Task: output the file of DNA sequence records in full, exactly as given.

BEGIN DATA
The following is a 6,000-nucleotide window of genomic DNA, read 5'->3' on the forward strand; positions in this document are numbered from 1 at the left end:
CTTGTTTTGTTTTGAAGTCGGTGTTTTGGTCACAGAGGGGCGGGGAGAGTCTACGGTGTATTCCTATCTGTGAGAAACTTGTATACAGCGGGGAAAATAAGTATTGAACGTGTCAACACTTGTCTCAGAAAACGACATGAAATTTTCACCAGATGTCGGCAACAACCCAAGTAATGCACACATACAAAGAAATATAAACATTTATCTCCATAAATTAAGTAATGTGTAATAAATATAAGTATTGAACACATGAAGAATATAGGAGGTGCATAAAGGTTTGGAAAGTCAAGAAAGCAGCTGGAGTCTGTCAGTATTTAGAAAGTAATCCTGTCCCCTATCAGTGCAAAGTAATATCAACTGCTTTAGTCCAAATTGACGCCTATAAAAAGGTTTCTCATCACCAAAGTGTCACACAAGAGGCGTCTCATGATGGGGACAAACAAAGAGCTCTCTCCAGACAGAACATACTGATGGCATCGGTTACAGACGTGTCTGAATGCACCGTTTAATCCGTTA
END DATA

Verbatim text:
The following is a 6,000-nucleotide window of genomic DNA, read 5'->3' on the forward strand; positions in this document are numbered from 1 at the left end:
CTTGTTTTGTTTTGAAGTCGGTGTTTTGGTCACAGAGGGGCGGGGAGAGTCTACGGTGTATTCCTATCTGTGAGAAACTTGTATACAGCGGGGAAAATAAGTATTGAACGTGTCAACACTTGTCTCAGAAAACGACATGAAATTTTCACCAGATGTCGGCAACAACCCAAGTAATGCACACATACAAAGAAATATAAACATTTATCTCCATAAATTAAGTAATGTGTAATAAATATAAGTATTGAACACATGAAGAATATAGGAGGTGCATAAAGGTTTGGAAAGTCAAGAAAGCAGCTGGAGTCTGTCAGTATTTAGAAAGTAATCCTGTCCCCTATCAGTGCAAAGTAATATCAACTGCTTTAGTCCAAATTGACGCCTATAAAAAGGTTTCTCATCACCAAAGTGTCACACAAGAGGCGTCTCATGATGGGGACAAACAAAGAGCTCTCTCCAGACAGAACATACTGATGGCATCGGTTACAGACGTGTCTGAATGCACCGTTTAATCCGTTA